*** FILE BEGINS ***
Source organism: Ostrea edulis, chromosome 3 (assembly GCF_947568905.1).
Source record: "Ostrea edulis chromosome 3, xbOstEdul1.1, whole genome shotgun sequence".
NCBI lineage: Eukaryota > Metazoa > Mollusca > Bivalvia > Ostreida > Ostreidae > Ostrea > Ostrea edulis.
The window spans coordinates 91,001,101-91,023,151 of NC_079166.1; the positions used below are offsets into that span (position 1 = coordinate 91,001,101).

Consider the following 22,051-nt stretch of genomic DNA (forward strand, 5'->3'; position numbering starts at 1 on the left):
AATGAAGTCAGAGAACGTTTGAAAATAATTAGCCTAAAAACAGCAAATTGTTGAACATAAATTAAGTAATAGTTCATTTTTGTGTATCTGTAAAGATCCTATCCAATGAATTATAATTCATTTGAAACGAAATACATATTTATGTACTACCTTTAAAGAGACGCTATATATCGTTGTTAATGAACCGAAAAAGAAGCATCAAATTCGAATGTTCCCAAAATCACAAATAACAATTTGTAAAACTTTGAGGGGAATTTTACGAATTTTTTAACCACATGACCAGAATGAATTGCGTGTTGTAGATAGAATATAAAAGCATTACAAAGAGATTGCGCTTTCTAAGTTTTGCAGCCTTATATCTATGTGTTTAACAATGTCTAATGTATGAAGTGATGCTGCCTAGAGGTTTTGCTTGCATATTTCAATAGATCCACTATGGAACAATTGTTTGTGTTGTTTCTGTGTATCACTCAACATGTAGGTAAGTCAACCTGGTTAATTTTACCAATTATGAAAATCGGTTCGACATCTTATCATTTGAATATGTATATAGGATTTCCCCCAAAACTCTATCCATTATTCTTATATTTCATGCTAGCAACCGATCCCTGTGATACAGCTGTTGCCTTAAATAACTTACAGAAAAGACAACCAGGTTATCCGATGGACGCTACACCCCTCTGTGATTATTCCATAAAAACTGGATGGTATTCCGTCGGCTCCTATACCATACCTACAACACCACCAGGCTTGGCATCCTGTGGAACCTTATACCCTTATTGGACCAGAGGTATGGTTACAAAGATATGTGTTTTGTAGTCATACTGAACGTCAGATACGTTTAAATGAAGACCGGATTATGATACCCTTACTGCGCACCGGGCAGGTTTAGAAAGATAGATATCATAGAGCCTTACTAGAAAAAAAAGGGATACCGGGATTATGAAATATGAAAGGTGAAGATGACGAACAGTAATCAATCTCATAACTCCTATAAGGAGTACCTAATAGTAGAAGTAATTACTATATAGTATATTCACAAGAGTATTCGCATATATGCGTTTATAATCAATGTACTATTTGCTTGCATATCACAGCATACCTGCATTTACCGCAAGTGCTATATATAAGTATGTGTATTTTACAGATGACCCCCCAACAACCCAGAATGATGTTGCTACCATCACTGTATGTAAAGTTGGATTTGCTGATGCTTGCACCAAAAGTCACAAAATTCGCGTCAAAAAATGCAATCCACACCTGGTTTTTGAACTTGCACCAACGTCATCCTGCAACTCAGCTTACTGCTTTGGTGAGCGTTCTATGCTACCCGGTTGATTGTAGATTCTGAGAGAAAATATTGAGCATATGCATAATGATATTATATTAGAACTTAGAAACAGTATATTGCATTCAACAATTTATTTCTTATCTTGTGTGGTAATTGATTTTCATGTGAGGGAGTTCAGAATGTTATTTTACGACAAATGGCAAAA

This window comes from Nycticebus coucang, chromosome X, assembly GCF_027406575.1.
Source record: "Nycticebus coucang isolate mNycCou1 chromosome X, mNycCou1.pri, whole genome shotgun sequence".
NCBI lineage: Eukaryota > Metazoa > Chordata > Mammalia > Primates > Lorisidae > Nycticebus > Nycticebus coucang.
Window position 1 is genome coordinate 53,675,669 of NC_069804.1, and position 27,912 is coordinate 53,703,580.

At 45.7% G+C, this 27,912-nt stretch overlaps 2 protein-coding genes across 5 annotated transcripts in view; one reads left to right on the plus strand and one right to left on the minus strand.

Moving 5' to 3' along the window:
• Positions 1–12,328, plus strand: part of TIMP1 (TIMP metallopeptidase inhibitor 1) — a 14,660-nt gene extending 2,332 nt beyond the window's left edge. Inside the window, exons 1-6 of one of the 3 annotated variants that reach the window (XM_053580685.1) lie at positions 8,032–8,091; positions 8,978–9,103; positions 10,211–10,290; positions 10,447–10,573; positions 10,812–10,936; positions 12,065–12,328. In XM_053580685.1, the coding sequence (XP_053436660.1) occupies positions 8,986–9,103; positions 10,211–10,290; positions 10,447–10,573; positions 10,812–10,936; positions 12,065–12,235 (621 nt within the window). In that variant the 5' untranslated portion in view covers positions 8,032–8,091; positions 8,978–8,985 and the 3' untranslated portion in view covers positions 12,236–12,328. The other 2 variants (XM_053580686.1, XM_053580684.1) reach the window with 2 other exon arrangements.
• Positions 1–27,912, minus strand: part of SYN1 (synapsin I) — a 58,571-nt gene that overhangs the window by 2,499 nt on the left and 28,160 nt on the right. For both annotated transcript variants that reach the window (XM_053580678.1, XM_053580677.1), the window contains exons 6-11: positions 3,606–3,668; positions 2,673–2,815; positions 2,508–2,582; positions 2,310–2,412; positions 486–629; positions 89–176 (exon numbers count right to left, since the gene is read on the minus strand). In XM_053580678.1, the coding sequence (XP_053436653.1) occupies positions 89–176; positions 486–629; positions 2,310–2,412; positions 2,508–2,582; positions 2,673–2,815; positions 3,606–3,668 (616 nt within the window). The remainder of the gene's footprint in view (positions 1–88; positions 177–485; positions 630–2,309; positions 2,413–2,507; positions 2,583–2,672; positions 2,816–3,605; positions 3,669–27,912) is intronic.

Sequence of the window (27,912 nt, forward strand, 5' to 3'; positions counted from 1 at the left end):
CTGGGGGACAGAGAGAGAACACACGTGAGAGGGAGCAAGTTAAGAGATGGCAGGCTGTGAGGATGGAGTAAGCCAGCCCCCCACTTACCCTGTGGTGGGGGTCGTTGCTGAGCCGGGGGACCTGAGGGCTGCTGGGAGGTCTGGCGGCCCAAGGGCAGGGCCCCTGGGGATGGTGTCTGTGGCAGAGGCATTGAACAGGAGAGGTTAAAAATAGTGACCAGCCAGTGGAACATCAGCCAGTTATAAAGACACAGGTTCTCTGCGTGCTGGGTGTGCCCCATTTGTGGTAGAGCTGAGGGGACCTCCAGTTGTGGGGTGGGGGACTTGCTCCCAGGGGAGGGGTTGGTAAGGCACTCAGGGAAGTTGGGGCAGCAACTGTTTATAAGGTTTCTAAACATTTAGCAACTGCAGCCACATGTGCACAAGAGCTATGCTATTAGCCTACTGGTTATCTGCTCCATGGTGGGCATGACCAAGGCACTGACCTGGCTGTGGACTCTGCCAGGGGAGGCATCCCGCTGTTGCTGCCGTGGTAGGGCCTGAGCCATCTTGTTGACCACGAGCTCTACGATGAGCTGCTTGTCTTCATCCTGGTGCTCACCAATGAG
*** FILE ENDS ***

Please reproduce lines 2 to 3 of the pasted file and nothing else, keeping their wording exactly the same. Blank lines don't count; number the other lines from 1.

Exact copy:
Source record: "Ostrea edulis chromosome 3, xbOstEdul1.1, whole genome shotgun sequence".
NCBI lineage: Eukaryota > Metazoa > Mollusca > Bivalvia > Ostreida > Ostreidae > Ostrea > Ostrea edulis.